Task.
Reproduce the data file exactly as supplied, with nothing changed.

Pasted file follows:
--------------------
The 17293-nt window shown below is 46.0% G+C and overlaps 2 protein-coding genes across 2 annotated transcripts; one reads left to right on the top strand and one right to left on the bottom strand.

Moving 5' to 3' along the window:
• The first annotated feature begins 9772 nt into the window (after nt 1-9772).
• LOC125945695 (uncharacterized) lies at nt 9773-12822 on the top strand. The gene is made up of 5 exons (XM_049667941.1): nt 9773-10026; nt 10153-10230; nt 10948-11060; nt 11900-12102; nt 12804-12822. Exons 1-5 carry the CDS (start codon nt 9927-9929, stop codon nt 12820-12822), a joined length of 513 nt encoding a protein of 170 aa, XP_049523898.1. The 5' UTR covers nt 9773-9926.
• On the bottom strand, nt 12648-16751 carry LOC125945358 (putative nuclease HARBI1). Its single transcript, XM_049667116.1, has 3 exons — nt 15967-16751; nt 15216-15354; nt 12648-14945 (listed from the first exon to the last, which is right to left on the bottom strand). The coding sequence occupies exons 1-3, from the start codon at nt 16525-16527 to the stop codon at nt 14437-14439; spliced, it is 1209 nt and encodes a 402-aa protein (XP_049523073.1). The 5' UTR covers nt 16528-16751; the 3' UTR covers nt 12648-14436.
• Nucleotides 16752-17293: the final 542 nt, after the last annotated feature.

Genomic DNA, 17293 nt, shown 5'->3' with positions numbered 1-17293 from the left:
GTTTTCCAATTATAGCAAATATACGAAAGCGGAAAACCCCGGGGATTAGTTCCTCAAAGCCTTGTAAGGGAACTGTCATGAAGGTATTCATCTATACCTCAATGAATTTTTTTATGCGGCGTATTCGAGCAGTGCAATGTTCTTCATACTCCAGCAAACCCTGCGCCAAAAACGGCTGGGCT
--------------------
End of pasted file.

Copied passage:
The 17293-nt window shown below is 46.0% G+C and overlaps 2 protein-coding genes across 2 annotated transcripts; one reads left to right on the top strand and one right to left on the bottom strand.

Moving 5' to 3' along the window:
• The first annotated feature begins 9772 nt into the window (after nt 1-9772).
• LOC125945695 (uncharacterized) lies at nt 9773-12822 on the top strand. The gene is made up of 5 exons (XM_049667941.1): nt 9773-10026; nt 10153-10230; nt 10948-11060; nt 11900-12102; nt 12804-12822. Exons 1-5 carry the CDS (start codon nt 9927-9929, stop codon nt 12820-12822), a joined length of 513 nt encoding a protein of 170 aa, XP_049523898.1. The 5' UTR covers nt 9773-9926.
• On the bottom strand, nt 12648-16751 carry LOC125945358 (putative nuclease HARBI1). Its single transcript, XM_049667116.1, has 3 exons — nt 15967-16751; nt 15216-15354; nt 12648-14945 (listed from the first exon to the last, which is right to left on the bottom strand). The coding sequence occupies exons 1-3, from the start codon at nt 16525-16527 to the stop codon at nt 14437-14439; spliced, it is 1209 nt and encodes a 402-aa protein (XP_049523073.1). The 5' UTR covers nt 16528-16751; the 3' UTR covers nt 12648-14436.
• Nucleotides 16752-17293: the final 542 nt, after the last annotated feature.

Genomic DNA, 17293 nt, shown 5'->3' with positions numbered 1-17293 from the left:
GTTTTCCAATTATAGCAAATATACGAAAGCGGAAAACCCCGGGGATTAGTTCCTCAAAGCCTTGTAAGGGAACTGTCATGAAGGTATTCATCTATACCTCAATGAATTTTTTTATGCGGCGTATTCGAGCAGTGCAATGTTCTTCATACTCCAGCAAACCCTGCGCCAAAAACGGCTGGGCT